• Make sure your anti-malware program is up to date and working properly.
  • Run a full anti-malware scan.
  • Run specialized ransomware or malware recovery tools.

Preventing Malware

The malware removal procedure we’ve described is all well and good, but even more important is prevention. Traditionally, users relied on antivirus as their primary security defense. But with the surge in new malware variants that use multiple methods to both escape detection and propagate, antivirus alone doesn’t cut it. According to a recent survey, 73% of attendees at Black Hat, a popular information security conference, believe that old-school antivirus is irrelevant and even obsolete.

It’s apparent that a better defense is required. Security vendors are offering a wide array of anti-malware solutions to detect, deflect and eradicate malware. Some even leverage advanced machine learning, a form of artificial intelligence, to accelerate detection and improve its accuracy. Here are some malware prevention technologies that attack the problem in different ways.

  • Network access control monitors unmanaged systems and keeps contaminated devices from connecting to the network and spreading malware.
  • Web application firewall prevents cybercriminals from launching malware attacks from websites.
  • Database scanning discovers vulnerabilities – such as configuration issues, weak passwords and missing patches – in your databases where you store your most valuable information assets.
  • Data loss prevention (DLP) identifies and prevents sensitive information from leaving and getting into the wrong hands after malware has infiltrated.
  • Anti-ransomware detects, blocks ransomware and unlocks encrypted files.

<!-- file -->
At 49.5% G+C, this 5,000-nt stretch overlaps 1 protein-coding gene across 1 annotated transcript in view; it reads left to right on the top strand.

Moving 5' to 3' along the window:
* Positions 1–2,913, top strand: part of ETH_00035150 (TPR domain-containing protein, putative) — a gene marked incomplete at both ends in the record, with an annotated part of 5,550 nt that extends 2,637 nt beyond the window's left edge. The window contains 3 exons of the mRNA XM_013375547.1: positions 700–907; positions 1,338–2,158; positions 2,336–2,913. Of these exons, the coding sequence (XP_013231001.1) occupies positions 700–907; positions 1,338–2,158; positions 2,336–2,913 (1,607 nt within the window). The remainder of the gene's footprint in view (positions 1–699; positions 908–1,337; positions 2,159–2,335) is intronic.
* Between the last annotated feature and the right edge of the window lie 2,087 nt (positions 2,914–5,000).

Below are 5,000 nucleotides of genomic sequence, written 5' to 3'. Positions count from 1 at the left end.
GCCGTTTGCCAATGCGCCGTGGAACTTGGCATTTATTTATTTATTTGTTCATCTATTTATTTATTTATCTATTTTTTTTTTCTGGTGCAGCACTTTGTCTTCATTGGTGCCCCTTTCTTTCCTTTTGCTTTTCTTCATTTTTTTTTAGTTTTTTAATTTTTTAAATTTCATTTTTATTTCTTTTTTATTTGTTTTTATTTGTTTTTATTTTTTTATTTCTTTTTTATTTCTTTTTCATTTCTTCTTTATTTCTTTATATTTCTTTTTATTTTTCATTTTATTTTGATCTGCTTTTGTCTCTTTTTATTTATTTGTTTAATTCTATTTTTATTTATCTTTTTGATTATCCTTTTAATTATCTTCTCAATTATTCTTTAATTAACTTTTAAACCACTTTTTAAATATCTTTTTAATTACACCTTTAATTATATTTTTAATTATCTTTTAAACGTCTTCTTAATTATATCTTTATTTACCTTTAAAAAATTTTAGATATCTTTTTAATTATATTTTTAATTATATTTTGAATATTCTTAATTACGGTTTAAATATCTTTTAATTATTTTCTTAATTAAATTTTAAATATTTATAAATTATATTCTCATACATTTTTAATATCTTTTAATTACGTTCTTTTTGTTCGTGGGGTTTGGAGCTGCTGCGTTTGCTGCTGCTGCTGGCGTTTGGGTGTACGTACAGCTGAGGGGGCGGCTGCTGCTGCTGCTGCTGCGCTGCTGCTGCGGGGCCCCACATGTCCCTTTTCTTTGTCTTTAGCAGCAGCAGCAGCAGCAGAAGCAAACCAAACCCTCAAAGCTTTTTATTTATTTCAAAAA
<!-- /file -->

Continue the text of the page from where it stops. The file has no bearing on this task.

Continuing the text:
• Endpoint detection and response tools continuously record system activities and events taking place on endpoints to detect advanced threats.

Stop Malware by Starting with Strong Email Security

While all of these have their place and are vitally important, ultimately malware starts with the communication tool people rely on every day – email. In fact, more than 90% of attacks begin with email. Cyber criminals exploit human psychology through socially engineered techniques that persuade email recipients to do their bidding, like open an attachment laden with malware, click on a malicious link or share credentials. Credential phishing, which has quadrupled from Q3 2017 to Q3 2018, tricks people into sharing their passwords on a fake online form.

One of the best ways to prevent malware attacks is through ongoing training programs, which are an effective hands-on way to make everyone understand risks. The best programs use real-world attack techniques in emails to teach users how to recognize malicious messages and how not to succumb to them.

Additionally, a strong, multi-layered email security solution can help stop malware in its tracks. Choosing the right solution isn’t always easy. As you evaluate different options, keep these key capabilities in mind:

  • Email protection that covers cloud-based email applications, like Microsoft Office 365 and G Suite, as well as on-premises email programs
  • Automatic scanning of email traffic to detect spam, malware or phishing attacks that are sent via compromised email accounts
  • Machine learning for in-depth analysis of email content like spam to determine whether it’s malicious
  • Technologies that block malicious URLs and malicious attachments from getting to user inboxes
  • Isolation capabilities url clicks within email based on the riskiness of the user and/or link being clicked
  • Threat intelligence that provides detailed descriptions of how malware works to help detect and prevent today’s attacks and future attacks

Want to find out what you can do to strengthen your malware defense? Check out our Email Protection resources.